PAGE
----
The technique used to do a medium peel is like that used for a superficial peel, but the chemical may be left on longer. Medium peels are more painful because the chemicals are stronger and they soak deeper into the skin. You may get a pain reliever and an oral sedative to reduce pain and anxiety during the procedure. Cool compresses and fans can be used to cool the stinging and burning caused by the chemical. The peel takes about 40 minutes. There is little or no pain after the peel is finished.
Deep peels take the most time and are the most painful type of chemical peel. The process for a deep peel using phenol is also more complex than for other types of peels.
Depending on how large an area is being treated, the entire process may take 60 to 90 minutes.
The time it takes to heal after a chemical peel depends on what kind of peel was done and how deep it was. Proper care of the skin after the peel is very important. This care can speed healing, help results last longer, prevent infection, and avoid color changes in the treated area caused by sun exposure. Proper skin care after a peel is very similar to the care used to prepare for a peel. It most often involves:
Some doctors may also suggest using tretinoin cream each night, usually starting 2 to 3 weeks after the peel.
Superficial peels are done on an outpatient basis. They don't require anesthesia, and they cause only slight pain afterward. Most people can go back to their normal activities right away. The skin heals quickly after a superficial peel. The skin may turn pink. In most cases, there is only a small amount of peeling. You can use makeup to hide any redness until it fades.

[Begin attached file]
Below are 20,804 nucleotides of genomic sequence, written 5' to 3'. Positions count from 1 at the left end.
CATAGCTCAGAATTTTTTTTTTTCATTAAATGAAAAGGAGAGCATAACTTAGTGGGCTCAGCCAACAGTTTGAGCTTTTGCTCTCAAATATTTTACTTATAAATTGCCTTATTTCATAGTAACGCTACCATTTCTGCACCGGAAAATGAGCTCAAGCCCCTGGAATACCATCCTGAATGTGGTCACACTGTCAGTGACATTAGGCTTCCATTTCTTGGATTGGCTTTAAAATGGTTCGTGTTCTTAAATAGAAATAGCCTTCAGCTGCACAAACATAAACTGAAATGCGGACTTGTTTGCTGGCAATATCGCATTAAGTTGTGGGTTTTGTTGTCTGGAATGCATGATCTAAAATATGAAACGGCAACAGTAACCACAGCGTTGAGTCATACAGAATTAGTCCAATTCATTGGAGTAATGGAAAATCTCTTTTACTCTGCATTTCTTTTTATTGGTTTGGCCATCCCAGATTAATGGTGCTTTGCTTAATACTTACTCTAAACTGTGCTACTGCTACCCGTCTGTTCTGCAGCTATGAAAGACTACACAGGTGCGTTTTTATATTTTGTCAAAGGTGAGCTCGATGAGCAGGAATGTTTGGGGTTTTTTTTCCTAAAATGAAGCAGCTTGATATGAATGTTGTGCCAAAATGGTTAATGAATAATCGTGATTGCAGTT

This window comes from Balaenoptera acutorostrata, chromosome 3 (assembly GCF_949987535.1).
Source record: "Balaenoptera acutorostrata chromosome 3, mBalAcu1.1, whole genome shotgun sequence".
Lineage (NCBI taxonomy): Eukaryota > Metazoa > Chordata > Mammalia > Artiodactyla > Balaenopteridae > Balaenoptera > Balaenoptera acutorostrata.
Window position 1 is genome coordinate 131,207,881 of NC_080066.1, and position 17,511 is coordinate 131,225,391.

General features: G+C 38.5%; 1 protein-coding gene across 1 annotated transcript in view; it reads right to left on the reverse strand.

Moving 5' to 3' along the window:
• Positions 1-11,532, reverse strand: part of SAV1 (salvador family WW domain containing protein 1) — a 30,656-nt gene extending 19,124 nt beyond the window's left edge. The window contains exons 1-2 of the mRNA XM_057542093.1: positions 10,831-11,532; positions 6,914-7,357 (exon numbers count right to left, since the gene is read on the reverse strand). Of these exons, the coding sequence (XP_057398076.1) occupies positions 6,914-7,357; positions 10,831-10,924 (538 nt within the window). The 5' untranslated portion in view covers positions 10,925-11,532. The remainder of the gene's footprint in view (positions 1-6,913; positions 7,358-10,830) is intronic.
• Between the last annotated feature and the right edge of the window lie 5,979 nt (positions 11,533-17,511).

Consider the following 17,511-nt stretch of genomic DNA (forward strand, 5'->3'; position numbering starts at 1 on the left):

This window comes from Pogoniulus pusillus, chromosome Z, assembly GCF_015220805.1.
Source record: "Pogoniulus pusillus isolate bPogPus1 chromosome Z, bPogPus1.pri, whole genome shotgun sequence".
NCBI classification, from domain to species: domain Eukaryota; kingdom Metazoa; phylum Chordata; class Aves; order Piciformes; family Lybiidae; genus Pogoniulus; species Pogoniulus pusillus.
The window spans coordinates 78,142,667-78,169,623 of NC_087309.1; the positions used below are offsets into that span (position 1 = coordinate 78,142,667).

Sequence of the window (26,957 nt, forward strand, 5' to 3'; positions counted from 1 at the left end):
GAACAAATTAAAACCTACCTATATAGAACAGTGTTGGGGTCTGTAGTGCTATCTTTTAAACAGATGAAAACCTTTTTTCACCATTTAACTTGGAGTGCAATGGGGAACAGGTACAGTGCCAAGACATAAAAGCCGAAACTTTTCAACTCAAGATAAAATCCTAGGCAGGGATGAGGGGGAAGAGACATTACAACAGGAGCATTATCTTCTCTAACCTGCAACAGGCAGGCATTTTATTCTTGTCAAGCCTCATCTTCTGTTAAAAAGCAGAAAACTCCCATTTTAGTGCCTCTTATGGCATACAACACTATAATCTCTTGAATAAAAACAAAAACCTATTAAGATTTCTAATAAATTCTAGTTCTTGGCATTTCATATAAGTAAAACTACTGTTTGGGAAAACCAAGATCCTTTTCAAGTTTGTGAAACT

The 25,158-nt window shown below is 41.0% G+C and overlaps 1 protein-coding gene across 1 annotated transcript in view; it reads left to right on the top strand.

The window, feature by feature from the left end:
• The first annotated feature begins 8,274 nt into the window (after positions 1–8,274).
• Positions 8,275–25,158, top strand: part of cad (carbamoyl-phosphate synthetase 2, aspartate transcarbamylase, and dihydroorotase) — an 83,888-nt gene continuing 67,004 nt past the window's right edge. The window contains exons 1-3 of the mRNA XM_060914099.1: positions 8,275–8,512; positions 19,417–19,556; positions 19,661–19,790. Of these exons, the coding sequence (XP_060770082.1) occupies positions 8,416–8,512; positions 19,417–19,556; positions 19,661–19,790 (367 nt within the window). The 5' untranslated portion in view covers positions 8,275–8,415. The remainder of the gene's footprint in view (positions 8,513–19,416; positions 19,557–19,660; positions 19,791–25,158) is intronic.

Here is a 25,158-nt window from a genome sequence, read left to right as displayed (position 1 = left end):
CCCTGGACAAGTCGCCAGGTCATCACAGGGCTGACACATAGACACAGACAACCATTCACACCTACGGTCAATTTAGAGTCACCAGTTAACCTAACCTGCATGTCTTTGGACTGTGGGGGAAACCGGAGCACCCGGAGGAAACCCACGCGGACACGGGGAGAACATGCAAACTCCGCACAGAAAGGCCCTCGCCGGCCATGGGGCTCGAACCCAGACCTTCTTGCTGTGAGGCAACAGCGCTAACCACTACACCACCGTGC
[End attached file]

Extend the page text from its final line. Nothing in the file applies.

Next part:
Medium peels are usually done on an outpatient basis. You may need to take a few days off work to recover. A medium peel causes a burn of the skin. The skin takes 5 to 7 days to heal to a point where you can use makeup to hide the redness caused by the peel. There is little or no pain after the peel. But there may be some swelling, mainly if the area around the eyes is treated. The skin will turn reddish brown in 2 to 3 days and become crusty. Then the skin will flake and peel over the next few days.
A deep peel causes a deeper burn of the skin. Skin grows back about 10 to 14 days after a deep peel. The skin stays very red for 3 weeks, and up to 2 months for some people. Most people take about 2 weeks off from work. Complete healing of the skin may take several months.
Chemical peels are sometimes done with dermabrasion or laser resurfacing for a more dramatic overall effect.
A chemical peel (except for a superficial peel) may not be done if you have:
The results of a chemical peel depend in part on the depth of the peel.